Ireland’s Deputy Prime Minister has cautiously welcomed proposals for a so-called drug consumption room in Cork.
Speaking to the Irish Examiner, Tánaiste Micheál Martin indicated that the Government would be “open to” an officially sanctioned room in Ireland’s second city where drug addicts can inject themselves.
After an 18-month trial in Dublin, the country’s first “medically supervised injection facility” is set to open in September.
Despite Government backing for the scheme in Dublin, which is to be operated by a third party, Martin questioned whether the state would still be liable “for any negative consequences for facilitating injection”.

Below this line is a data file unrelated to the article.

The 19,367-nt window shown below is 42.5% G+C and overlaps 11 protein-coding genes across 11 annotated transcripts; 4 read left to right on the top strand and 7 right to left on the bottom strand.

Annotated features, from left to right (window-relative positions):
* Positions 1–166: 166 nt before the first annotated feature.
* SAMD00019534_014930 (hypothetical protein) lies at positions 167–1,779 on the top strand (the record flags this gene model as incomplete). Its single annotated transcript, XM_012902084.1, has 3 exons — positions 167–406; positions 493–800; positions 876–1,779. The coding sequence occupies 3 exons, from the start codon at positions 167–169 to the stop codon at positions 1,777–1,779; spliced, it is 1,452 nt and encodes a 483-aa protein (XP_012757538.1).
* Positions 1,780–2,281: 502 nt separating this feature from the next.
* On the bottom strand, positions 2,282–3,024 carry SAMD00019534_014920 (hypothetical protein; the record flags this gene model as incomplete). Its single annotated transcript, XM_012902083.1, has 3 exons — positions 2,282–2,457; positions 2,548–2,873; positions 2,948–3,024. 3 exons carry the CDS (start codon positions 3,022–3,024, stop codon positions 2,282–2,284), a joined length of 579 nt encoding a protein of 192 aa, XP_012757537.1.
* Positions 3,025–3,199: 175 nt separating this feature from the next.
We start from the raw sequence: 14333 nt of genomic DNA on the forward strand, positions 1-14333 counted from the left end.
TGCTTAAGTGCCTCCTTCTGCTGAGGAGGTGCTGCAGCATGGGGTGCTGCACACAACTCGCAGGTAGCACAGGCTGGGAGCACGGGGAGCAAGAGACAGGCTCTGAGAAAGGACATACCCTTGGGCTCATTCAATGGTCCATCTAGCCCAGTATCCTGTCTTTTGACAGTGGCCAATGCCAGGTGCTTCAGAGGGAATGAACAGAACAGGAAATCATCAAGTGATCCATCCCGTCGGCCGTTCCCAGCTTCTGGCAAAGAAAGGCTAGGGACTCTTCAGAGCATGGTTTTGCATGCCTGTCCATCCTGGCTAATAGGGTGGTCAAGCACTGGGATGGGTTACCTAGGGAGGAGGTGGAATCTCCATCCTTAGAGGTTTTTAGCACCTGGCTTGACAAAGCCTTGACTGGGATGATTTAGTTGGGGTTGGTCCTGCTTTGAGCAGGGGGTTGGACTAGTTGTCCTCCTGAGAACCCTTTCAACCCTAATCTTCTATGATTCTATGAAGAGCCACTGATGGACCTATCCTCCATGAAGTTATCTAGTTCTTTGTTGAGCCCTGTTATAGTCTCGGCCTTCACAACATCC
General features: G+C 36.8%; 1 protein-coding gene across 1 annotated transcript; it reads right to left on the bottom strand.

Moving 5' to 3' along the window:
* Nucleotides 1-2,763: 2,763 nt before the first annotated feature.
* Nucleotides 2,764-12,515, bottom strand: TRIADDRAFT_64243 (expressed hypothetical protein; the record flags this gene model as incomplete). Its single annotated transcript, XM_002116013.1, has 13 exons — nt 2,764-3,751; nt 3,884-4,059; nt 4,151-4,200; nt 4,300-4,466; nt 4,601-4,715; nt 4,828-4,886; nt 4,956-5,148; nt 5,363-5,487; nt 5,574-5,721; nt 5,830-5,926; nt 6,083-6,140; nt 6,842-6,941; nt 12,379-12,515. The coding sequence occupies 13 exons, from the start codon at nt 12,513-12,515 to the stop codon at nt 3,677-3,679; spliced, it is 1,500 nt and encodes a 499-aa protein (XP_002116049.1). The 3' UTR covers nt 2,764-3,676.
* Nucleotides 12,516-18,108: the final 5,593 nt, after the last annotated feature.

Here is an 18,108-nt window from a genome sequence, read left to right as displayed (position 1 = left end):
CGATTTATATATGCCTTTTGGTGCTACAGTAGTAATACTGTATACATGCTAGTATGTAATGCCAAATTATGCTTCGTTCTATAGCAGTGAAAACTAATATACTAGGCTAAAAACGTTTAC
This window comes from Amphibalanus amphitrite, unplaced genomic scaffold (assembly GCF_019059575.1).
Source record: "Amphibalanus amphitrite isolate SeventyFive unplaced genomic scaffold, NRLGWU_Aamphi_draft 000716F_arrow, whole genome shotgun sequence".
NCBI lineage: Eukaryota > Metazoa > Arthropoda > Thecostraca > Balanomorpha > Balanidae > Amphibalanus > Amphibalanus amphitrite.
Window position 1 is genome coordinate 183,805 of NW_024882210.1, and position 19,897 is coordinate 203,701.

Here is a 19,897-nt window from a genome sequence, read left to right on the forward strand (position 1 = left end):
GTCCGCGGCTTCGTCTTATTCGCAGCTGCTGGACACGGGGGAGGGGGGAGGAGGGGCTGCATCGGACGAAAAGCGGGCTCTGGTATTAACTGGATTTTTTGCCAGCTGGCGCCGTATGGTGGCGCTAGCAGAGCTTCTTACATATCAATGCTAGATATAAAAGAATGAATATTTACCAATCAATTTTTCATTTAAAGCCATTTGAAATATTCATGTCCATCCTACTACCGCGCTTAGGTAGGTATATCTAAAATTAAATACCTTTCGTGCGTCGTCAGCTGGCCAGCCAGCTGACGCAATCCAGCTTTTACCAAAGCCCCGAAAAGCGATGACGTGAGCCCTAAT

University College Cork is expected to deliver an interim feasibility study on the proposals by the end of the month.
Go-ahead for the ‘shooting gallery’ in Dublin was given despite fears of increased drug dealing, anti-social behaviour and its proximity to a school.
Last month, the Citizens’ Assembly on Drug Use (CAD) urged the Irish Government to decriminalise the possession of all hard drugs for personal use.
Launching the Assembly’s final report, CAD’s chair Paul Reid said: “Our recommendation relates to all of those drugs that cause harm – cocaine, cannabis, heroin, opioids, benzos”.
He explained that the group backed a shift away from a “criminal justice-led approach to possession”, to a “decriminalised model”.
The Government will now consider CAD’s “deliberations” so that “it can enhance the response to drug use, from a policy, legislative and service delivery perspective”.